Rough childhood prepares Blackman for life, football
Dominique Blackman said he remembers meeting his biological mother, a drug addict, only once. His father died in jail when he was 5.
Growing up in South Central L.A., Blackman was raised by his aunt, the woman he still refers to as his mom.
The hard times he experienced early in life helped Blackman prepare for a long, winding journey from Los Angeles to the University of Idaho, where he enrolled in 2011 after making stops at L.A. Harbor Junior College and Old Dominion.
Blackman, a 6-foot-5, 255-pound junior, will make his second Division I start behind center when the Vandals face third-ranked LSU at 7 p.m. Saturday in Tiger Stadium.
“I learned how to grow up a lot faster than most kids I know,” Blackman said. “I think that’s why I’ve been able to handle all the adversity I’ve been through.”
Among the nation’s top 30 quarterback prospects in the 2008 recruiting class, Blackman signed with Washington as a senior at Carson High in Los Angeles, where his big frame and strong left arm earned him All-City accolades.
But Blackman’s enrollment at Washington was postponed because of academic issues, and a coaching change at the school later that year ultimately led him to move in a different direction.
He returned home and played one season for L.A. Harbor, where he averaged 337.4 yards passing per game and threw 35 touchdown passes.
Then he transferred to Old Dominion, grudgingly accepting a redshirt in his one year there.
Blackman finally made it to Idaho in January 2011, then sat out the following season to satisfy NCAA transfer requirements.
After serving a one-game suspension for breaking an unspecified team rule, Blackman got his first Division I start — and his first start, period, since junior college — in a 21-13 loss at Bowling Green State last Saturday.
“We could tell in his preparation throughout (fall) camp and throughout the last couple weeks that he had just been so excited to take his first snaps under the lights,” Idaho receiver Mike Scott said. “I think it showed. You could tell he’d been studying his film. You could tell his focus was there 100 percent. I think he came out and proved to everyone out there that he can compete at this level.”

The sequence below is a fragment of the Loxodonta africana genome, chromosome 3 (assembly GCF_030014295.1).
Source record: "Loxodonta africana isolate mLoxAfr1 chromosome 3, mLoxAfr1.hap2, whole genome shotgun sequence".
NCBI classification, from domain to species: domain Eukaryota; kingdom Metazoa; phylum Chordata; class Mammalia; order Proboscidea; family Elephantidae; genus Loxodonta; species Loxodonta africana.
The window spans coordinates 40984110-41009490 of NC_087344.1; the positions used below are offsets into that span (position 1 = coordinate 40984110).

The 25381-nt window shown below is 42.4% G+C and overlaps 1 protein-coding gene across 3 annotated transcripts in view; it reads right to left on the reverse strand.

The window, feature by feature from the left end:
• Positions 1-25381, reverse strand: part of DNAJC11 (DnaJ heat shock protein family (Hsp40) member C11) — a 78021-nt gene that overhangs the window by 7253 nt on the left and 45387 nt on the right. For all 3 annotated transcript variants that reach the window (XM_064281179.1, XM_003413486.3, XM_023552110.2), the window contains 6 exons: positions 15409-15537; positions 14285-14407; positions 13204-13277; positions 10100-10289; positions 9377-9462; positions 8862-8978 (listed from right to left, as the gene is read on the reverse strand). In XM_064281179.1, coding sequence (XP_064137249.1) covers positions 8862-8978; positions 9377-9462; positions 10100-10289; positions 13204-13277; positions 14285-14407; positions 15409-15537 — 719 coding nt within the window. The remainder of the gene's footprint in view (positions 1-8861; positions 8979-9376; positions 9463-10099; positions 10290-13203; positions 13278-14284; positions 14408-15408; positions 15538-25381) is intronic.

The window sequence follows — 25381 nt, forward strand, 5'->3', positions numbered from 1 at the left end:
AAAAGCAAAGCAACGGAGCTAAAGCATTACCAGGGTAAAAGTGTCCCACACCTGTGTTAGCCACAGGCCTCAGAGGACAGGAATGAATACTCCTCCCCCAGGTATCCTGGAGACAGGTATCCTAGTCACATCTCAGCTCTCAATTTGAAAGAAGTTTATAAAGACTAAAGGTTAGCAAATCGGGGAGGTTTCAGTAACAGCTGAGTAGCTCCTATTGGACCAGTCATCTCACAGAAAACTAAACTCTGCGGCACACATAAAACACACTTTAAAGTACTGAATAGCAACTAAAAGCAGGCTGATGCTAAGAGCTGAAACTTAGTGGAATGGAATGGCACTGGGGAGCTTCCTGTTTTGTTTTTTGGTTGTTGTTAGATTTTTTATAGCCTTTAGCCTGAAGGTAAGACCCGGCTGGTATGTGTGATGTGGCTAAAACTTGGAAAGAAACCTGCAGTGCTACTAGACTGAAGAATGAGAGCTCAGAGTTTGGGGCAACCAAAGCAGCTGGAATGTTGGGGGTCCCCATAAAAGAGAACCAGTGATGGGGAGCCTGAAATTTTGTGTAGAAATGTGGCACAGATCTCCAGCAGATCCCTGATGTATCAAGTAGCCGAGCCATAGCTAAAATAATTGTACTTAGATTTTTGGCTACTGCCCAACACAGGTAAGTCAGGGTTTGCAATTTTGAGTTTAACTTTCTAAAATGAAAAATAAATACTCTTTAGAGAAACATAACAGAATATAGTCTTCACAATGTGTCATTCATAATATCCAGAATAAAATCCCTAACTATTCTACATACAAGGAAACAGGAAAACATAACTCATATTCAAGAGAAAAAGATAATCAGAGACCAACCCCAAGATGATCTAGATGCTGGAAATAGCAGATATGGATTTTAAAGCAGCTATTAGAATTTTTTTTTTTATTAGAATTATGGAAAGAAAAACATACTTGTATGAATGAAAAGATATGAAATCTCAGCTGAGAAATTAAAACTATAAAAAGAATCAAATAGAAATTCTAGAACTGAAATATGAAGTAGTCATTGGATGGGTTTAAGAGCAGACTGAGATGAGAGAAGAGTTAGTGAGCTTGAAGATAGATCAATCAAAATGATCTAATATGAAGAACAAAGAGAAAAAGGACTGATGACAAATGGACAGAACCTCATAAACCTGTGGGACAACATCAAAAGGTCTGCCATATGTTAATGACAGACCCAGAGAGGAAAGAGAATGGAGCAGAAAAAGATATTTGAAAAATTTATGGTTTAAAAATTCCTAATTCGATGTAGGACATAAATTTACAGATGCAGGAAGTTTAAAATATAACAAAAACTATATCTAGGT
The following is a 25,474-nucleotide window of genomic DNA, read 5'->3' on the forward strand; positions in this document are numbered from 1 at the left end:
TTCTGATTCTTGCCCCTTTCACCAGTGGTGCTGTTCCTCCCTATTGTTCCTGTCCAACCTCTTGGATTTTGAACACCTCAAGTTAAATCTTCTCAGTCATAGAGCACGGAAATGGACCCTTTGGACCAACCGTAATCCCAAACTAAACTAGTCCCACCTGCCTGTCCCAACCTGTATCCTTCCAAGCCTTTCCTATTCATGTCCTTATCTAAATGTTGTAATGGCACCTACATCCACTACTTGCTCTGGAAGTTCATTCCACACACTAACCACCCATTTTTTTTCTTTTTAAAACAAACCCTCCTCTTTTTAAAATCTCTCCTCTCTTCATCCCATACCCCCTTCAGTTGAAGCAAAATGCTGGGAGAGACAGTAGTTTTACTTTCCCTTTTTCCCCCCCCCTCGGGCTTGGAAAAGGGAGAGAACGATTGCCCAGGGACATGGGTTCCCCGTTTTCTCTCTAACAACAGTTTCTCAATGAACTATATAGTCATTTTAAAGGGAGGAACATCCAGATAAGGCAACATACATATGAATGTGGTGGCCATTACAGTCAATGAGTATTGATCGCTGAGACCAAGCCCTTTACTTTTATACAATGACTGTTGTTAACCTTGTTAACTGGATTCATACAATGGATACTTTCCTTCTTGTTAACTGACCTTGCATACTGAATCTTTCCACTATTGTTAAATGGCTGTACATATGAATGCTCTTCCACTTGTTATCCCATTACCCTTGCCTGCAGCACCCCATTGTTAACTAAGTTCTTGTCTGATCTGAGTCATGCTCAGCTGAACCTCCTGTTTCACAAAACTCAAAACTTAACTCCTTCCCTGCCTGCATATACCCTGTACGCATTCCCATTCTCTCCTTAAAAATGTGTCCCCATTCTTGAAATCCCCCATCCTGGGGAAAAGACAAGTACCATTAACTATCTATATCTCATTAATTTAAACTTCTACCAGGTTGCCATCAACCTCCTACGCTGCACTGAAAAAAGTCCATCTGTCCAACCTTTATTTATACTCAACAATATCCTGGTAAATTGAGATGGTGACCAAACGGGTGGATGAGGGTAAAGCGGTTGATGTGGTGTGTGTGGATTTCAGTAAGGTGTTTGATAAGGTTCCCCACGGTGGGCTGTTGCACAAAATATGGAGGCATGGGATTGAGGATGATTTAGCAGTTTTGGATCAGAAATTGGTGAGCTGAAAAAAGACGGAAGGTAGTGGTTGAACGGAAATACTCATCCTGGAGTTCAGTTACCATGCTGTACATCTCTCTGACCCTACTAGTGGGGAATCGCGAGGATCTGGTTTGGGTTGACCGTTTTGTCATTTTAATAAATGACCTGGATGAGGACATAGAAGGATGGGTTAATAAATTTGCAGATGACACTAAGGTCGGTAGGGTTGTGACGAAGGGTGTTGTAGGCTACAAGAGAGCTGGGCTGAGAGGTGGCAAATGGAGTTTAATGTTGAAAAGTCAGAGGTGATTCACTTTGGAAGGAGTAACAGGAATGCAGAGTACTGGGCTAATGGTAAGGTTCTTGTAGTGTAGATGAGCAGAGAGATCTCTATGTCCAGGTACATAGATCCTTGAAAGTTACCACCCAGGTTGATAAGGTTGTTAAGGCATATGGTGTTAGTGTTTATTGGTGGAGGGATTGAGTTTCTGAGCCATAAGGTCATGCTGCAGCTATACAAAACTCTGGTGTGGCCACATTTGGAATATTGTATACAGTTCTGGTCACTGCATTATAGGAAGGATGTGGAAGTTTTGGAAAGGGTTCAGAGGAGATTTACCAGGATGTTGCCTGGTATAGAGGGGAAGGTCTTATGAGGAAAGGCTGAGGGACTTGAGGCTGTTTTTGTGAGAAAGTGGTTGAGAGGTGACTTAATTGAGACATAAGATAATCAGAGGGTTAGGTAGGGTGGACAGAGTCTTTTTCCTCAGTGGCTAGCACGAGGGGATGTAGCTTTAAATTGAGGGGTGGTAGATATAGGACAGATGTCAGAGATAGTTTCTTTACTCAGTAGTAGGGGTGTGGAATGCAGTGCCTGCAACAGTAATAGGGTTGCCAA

Even though the Vandals came up short, Blackman completed 30 of 37 passes for 352 yards and a touchdown.
“I thought it was a very good beginning, and I’m very excited about what his future can be and what we’re going to be able to do with this offense,” Idaho coach Robb Akey said. “This has been a passion and a dream of his for a long time.”
Although he’s had a hard time adjusting to the snowy winters and the small-town environment, Blackman said Moscow, Idaho, has in some ways been a perfect fit for him because it offers few peripheral distractions.
There’s football. There’s school.
There’s little else to do.
But no matter how far Blackman gets from his foster-child roots, he seems to have a hard time escaping off-field adversity.
He lost one of his best friends in May when Idaho receiver Ken McRoyal was shot and killed outside a Los Angeles party. Blackman and McRoyal were teammates at Carson High before reuniting in Idaho.
To remember McRoyal, Blackman performs their secret handshake in front of McRoyal’s old locker before going to practice.
Another friend of his from high school was also shot and killed this summer. A cousin, former USC lineman Fred Matua, died Aug. 5 from a heart-related issue.
“Sometimes it feels weird not having adversity — not having things to go through,” Blackman said. “Everything being OK, sometimes it just doesn’t feel right with everything I’ve been through.”
Tough times off the field may explain one of Blackman’s most admirable qualities on it.
No matter the time on the clock or the score of the game, Scott said his quarterback always has the same demeanor.
“When you see him in the huddle and you listen to him, you can’t tell how the last play went,” Scott said. “You don’t know if we just had a big play or he just threw a pick.”
That kind of attitude should serve him well when he and his teammates enter hostile Tiger Stadium to face one of the fastest, nastiest defenses around.
“I’m looking forward to going against the best team in the nation,” Blackman said. “It’s the opportunity of a lifetime.”